The rapist ended his spree around Sacramento the same year, according to Los Angeles Magazine. He relocated to Southern California, where people would call him the Original Night Stalker and eventually the Golden State Killer - because he stopped leaving his victims alive.

--He became a grandfather

It's unclear where DeAngelo lived between the winter of 1979 and the summer of 1981, during which period the Golden State Killer is believed to have committed most of his 12 suspected homicides - still raping women, but now also shooting or beating them to death before he left the house, and often killing their boyfriends or husbands as well.

The final killing took place after a five-year hiatus, in 1986, when an 18-year-old woman was raped and bludgeoned in Irvine, near Los Angeles, and the Golden State Killer disappeared without a trace.

By then, the Bee reported, DeAngelo had been living for three years in a ranch-style house in Citrus Heights, outside Sacramento.

He would spend most of the rest of his life there - among the same communities that the East Area Rapist had terrorized.

DeAngelo took a job at a nearby Save Mart distribution center in the early 1990s, the AP reported, and worked there for 27 years before retiring last year, in his 70s.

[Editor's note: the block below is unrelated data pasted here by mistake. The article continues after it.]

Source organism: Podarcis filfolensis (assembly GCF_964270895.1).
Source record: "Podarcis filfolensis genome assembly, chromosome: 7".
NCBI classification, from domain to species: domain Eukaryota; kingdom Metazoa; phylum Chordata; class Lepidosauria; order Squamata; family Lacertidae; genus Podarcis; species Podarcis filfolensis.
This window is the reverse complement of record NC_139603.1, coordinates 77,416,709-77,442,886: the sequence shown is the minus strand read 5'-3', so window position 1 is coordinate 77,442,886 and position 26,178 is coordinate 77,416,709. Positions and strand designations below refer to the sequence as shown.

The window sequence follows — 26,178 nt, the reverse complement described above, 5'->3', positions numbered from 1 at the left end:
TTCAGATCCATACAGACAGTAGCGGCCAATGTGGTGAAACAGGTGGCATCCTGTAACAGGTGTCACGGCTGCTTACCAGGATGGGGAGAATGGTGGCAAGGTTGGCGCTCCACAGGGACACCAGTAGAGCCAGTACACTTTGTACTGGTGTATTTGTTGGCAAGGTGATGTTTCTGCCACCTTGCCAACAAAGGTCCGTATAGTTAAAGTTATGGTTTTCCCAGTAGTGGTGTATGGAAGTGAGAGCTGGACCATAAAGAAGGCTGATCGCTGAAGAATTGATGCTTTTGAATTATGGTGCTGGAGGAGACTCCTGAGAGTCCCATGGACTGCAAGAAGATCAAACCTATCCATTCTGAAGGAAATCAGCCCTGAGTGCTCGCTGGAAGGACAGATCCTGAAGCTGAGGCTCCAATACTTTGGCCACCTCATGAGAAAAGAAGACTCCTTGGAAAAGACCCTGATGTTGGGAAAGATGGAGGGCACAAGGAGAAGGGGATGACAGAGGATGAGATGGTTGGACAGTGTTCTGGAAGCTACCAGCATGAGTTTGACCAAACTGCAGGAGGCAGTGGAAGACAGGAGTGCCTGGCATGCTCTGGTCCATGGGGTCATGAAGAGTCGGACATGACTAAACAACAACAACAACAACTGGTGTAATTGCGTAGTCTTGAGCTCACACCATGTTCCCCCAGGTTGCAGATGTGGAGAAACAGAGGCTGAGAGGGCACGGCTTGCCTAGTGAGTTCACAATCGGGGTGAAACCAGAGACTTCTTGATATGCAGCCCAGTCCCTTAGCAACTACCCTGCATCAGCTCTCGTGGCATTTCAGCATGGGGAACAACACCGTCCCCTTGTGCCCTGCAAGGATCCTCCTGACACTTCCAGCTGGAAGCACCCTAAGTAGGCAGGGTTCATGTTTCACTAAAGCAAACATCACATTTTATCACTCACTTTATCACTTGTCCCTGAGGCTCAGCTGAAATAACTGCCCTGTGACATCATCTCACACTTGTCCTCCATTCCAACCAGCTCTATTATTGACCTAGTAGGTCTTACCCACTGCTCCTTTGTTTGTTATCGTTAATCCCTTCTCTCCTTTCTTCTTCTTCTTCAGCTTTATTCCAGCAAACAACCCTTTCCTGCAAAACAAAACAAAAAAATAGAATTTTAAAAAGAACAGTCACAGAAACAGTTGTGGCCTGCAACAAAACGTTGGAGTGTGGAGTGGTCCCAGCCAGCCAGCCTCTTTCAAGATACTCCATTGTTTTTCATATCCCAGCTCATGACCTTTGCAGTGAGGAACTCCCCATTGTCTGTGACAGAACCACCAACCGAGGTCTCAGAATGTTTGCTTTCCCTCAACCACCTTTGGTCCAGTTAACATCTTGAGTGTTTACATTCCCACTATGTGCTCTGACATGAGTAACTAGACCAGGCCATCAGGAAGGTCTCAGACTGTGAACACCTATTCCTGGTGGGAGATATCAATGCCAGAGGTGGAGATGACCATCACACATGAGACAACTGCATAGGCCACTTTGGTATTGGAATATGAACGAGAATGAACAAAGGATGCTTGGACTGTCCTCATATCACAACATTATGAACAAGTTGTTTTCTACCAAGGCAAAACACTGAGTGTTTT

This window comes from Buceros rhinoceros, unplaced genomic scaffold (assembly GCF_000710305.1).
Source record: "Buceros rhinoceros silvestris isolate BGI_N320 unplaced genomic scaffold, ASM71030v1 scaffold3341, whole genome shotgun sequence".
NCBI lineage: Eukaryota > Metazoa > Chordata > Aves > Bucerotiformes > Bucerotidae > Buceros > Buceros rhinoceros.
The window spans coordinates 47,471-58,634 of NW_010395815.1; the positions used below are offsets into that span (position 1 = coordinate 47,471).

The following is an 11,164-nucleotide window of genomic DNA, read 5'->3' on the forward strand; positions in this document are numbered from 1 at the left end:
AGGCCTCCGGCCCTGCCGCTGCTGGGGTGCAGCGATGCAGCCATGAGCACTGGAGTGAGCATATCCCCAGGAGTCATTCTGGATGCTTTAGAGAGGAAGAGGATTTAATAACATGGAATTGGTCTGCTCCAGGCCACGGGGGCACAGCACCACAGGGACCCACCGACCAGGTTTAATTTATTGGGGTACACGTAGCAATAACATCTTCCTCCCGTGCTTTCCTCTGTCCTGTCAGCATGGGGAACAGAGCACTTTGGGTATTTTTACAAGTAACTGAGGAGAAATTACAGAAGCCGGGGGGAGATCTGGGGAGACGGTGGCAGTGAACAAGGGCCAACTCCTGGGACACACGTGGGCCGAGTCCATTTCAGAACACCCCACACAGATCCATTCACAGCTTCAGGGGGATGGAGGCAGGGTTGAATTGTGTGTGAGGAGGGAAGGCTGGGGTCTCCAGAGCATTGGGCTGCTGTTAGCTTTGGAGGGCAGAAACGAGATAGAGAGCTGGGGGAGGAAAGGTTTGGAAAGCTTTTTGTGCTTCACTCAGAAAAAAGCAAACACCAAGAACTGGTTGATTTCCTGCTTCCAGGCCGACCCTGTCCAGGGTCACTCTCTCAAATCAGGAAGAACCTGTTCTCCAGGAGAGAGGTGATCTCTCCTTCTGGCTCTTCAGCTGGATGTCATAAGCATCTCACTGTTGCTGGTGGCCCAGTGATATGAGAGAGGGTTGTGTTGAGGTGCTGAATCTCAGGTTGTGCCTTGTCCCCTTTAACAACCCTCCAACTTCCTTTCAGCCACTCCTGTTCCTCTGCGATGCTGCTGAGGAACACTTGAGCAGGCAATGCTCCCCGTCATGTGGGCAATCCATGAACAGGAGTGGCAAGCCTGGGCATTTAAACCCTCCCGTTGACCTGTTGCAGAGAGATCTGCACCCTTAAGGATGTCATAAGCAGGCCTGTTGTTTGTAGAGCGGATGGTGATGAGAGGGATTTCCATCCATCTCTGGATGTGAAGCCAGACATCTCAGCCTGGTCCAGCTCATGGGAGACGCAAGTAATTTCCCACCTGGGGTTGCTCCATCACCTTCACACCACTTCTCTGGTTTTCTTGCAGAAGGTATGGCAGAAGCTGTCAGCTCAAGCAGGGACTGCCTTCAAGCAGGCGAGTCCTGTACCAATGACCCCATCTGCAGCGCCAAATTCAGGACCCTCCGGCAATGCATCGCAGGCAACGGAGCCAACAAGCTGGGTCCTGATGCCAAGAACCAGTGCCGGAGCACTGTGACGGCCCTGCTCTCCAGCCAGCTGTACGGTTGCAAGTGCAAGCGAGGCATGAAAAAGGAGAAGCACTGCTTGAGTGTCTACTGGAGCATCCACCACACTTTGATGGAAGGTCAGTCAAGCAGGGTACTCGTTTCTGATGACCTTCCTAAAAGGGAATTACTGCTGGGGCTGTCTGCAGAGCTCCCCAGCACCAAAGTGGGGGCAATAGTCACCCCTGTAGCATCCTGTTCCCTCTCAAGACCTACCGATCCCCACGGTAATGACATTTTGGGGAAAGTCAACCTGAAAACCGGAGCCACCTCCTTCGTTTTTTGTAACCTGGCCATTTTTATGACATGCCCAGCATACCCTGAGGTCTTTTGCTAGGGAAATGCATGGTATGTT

Retirement "was something he'd been looking forward to for a long time," neighbors in Citrus Heights told the Bee. "He planned to do a lot of fishing. . . . He was also an avid bike rider."

His wife does not appear to have stayed with him. A neighbor told the Bee that they were divorced, while a KCRA News reporter, citing law enforcement, said the couple remained "technically married, though estranged."

DeAngelo had multiple children, according to authorities. His next-door neighbor told the Bee that a daughter and granddaughter had been living with him recently - until his arrest this week.

--He had a nice lawn - and a bad temper

"You can tell he's a very meticulous person," one Citrus Heights neighbor, Kevin Tapia, said after DeAngelo's arrest. "His house is always perfectly painted. His grass is always cut. He gets down around all the rocks on his lawn and is cutting to make sure it's just perfect."